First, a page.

By Lu Wang
(Bloomberg) --As much as anything, tax breaks promised by Donald Trump have fueled the rally in U.S. stocks since Election Day. A few strategists drilling down on the proposals are wondering what everyone’s so excited about.
Sure, lowering the corporate tax burden to as little as 15 percent has the potential to reinvigorate growth, boosting earnings at a time when S&P 500 Index’s valuations are among the highest in history. But as alluring as the prospect is, other initiatives ranging from border adjustments to an end of interest deductions could easily wipe out the benefits.
In a market fattened by $2 trillion of gains since November by investors awaiting a boost to earnings, that’s not great news.
Among Trump’s three major growth stimulants -- higher public spending, easier regulation and tax reform -- most investors see tax cuts as the fastest way to lift profits. Russ Koesterich, co-portfolio manager of the BlackRock Global Allocation Fund, says it’s the “best chance” for S&P 500 companies to make the double-digit jump analysts forecast for this year.
Companies, on the other hand, are growing leery. Among conference calls this earnings season, there have been 80 mentions of the adjustment tax and more than 30 mentions of interest deductibility, suggesting a “high level of focus” on tax policies that may hurt earnings, according to Bank of America Corp.
Below is a rundown of key components of the proposed changes in tax policy and how strategists surveyed by Bloomberg see them affect S&P 500 earnings.
1. Corporate Income Tax
Depending on how low rates go and when cuts happen, the range of estimates is wide.
- BlackRock’s Koesterich estimates S&P 500 per-share earnings would add $5 to $7 this year should the corporate rate drop to 20 percent from 35 percent.
- Barclays Plc strategist Jonathan Glionna sees a $12.70 boost in 2017 EPS if the effective rates fall to 18 percent from 26 percent.
- Bank of America’s Savita Subramanian says while a drop to 20 percent would increase 2018 EPS by $17, companies would be able to retain only half that as they’d be under pressure to pass the gain to customers.
- Goldman Sachs Group Inc.’s David Kostin estimates a statutory federal rate of 25 percent would increase S&P 500 EPS by 8 percent.
2. Border Adjustment Tax
Barclays strategist Keith Parker calls the proposal “a low probability but potentially very high-impact event”. The plan, which taxes products based on where they’re consumed rather than where they’re produced, would hurt importers and help exporters. And for S&P 500 companies, imports matters more than exports.
An implementation would shave S&P earnings by 6 percent, half the benefit that companies could get from a 20 percent income levy, Parker estimates. Should it cause economic growth to slow and the dollar to strengthen, as he expects, earnings wouldn’t really get a boost at all.
3. Interest Deduction
Ned Davis Research ran a scenario analysis based on the latest financial results to illustrate the drag on earnings should interest expenses no longer be deductible. It calculated that a 20 percent tax rate would boost profit by 7.2 percent, but once interest deductions are removed, the benefit shrinks to 2.6 percent. In other words, about two-thirds of the gain from tax cuts would be wiped out.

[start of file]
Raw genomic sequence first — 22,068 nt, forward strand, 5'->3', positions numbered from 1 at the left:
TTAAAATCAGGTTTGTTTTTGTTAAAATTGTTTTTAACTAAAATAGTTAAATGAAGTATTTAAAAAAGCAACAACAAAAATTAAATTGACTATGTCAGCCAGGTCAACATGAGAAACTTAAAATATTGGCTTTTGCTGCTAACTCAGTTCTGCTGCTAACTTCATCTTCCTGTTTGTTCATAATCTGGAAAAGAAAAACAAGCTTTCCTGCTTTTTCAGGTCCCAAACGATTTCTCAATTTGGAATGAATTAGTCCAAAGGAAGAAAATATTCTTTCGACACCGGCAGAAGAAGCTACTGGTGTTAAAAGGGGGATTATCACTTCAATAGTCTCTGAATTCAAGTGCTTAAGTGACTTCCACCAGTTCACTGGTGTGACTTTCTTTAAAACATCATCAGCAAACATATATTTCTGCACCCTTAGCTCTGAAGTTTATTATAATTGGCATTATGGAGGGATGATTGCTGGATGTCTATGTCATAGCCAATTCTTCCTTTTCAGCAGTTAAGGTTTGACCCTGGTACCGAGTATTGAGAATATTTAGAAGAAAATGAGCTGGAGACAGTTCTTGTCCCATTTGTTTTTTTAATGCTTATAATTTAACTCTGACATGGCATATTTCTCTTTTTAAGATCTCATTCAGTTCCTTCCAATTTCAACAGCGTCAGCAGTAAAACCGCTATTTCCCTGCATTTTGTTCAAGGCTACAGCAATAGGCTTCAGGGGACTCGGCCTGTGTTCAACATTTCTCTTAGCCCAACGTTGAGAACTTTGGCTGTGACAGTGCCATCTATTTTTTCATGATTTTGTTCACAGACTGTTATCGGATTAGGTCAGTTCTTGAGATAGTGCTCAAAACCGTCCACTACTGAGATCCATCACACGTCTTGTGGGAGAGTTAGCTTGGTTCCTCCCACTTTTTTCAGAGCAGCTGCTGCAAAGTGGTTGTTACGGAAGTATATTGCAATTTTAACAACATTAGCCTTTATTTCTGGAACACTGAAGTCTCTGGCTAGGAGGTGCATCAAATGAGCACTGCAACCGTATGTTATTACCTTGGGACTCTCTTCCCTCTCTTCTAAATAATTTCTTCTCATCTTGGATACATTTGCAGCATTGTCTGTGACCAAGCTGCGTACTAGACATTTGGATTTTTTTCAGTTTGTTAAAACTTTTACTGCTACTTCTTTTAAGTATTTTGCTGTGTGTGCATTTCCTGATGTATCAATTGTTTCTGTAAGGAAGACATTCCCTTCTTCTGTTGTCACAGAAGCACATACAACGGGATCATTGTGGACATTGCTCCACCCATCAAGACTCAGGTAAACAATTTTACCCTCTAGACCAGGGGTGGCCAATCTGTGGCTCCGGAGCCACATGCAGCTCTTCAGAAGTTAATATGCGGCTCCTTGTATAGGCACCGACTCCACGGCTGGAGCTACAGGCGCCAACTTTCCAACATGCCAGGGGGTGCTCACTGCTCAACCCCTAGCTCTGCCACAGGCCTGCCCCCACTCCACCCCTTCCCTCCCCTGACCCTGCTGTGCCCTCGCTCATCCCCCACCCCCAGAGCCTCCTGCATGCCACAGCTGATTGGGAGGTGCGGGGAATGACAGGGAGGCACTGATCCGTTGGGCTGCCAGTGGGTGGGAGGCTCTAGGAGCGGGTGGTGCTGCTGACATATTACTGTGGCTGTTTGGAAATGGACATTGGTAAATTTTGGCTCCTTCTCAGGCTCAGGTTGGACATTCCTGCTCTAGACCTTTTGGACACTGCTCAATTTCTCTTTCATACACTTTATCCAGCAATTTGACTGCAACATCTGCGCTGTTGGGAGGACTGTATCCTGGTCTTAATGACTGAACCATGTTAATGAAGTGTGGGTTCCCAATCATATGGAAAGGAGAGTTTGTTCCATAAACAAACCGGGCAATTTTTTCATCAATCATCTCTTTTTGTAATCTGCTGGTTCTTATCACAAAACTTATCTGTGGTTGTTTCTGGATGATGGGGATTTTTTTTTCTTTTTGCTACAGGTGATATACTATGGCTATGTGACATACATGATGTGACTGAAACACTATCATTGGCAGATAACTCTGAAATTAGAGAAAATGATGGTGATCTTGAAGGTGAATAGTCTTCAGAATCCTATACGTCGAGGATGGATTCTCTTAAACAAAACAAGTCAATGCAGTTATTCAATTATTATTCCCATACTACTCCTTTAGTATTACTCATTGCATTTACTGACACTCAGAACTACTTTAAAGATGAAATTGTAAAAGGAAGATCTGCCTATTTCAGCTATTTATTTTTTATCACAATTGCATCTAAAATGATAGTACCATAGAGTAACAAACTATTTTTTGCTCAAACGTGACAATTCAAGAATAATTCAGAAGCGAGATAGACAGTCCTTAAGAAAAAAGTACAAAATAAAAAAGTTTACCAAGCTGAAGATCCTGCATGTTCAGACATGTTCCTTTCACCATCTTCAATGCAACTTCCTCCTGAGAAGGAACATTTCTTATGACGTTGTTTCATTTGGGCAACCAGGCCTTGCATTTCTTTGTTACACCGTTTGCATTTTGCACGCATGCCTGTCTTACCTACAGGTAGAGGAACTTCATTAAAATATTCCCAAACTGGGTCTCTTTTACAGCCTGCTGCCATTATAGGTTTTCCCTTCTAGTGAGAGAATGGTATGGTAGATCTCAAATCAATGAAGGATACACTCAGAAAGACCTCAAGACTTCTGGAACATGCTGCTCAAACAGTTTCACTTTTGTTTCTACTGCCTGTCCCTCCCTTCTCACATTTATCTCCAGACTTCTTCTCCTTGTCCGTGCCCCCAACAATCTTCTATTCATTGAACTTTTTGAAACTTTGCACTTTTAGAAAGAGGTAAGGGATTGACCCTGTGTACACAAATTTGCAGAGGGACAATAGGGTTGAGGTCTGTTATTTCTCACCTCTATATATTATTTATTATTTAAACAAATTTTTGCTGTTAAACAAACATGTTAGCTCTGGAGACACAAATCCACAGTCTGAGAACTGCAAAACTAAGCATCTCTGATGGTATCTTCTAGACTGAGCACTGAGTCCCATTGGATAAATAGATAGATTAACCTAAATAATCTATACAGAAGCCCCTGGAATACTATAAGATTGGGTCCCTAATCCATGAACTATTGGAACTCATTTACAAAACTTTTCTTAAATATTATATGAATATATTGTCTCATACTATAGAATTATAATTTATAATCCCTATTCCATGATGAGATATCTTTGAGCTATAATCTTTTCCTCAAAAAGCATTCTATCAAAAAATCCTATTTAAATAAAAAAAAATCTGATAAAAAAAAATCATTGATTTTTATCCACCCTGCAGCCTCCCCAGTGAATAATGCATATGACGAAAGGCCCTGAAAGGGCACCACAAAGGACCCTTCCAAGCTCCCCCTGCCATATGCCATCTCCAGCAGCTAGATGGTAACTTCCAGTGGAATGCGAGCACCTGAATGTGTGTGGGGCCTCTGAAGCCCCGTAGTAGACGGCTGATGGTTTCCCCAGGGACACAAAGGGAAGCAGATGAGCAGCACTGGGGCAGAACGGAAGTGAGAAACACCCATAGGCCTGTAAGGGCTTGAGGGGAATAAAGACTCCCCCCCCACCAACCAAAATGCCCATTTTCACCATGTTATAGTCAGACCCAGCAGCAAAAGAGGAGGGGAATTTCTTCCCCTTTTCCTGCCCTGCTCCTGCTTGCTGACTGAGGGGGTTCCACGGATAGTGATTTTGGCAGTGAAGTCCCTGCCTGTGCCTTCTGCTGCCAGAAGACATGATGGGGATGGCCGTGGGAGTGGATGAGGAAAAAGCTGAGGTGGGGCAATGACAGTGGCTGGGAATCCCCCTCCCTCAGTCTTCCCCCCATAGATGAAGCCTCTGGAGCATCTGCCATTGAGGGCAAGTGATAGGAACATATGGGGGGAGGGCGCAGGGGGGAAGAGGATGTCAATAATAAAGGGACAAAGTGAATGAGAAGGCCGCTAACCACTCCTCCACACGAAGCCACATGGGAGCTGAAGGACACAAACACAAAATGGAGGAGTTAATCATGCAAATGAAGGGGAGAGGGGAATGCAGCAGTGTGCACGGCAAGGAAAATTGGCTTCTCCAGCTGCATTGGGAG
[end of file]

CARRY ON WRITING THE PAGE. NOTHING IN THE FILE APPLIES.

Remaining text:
More long-lasting would be the proposal’s impact on corporate behavior and the stock market. For years, companies have been on a borrowing spree to fund buybacks and mergers, partly because interest is deducted from income before tax bills are calculated. Corporate buying, either of their own stock or that of others, has been a key driving force during this bull market where almost everyone from individuals to pension funds are sellers.
“If higher after-tax interest expense results in more shares outstanding, either through more companies being listed or fewer buybacks, then the end result should be downward pressure on stock price,” said Ed Clissold, chief U.S. strategist at Ned Davis.
S&P 500 companies could bring back more than $1 trillion from overseas, but companies would be less inclined to spend it on their own shares than they were in 2004, when 80 percent of the money was used for buybacks, according to Bank of America.
The reason is simple. Stocks are more expensive. The S&P 500 trades at a higher multiple than 2004 on seven valuation measures including the price-earnings ratio and price to book. While a majority of investors wanted companies to return cash to shareholders in late 2004, Bank of America’s latest survey showed only 17 percent of money managers desired that. Most of them asked for an increase in capital spending.
Additionally, an end to interest deduction may prompt companies to use the cash to pay down debt over buybacks.
As for its impact on earnings, Bank of America estimates that if only half the repatriated money were to be used for buybacks, it’d lift S&P 500 EPS by $4. But that’s after a one-time, repatriation tax-related charge of $8 to $9 a share that companies would have to pay first.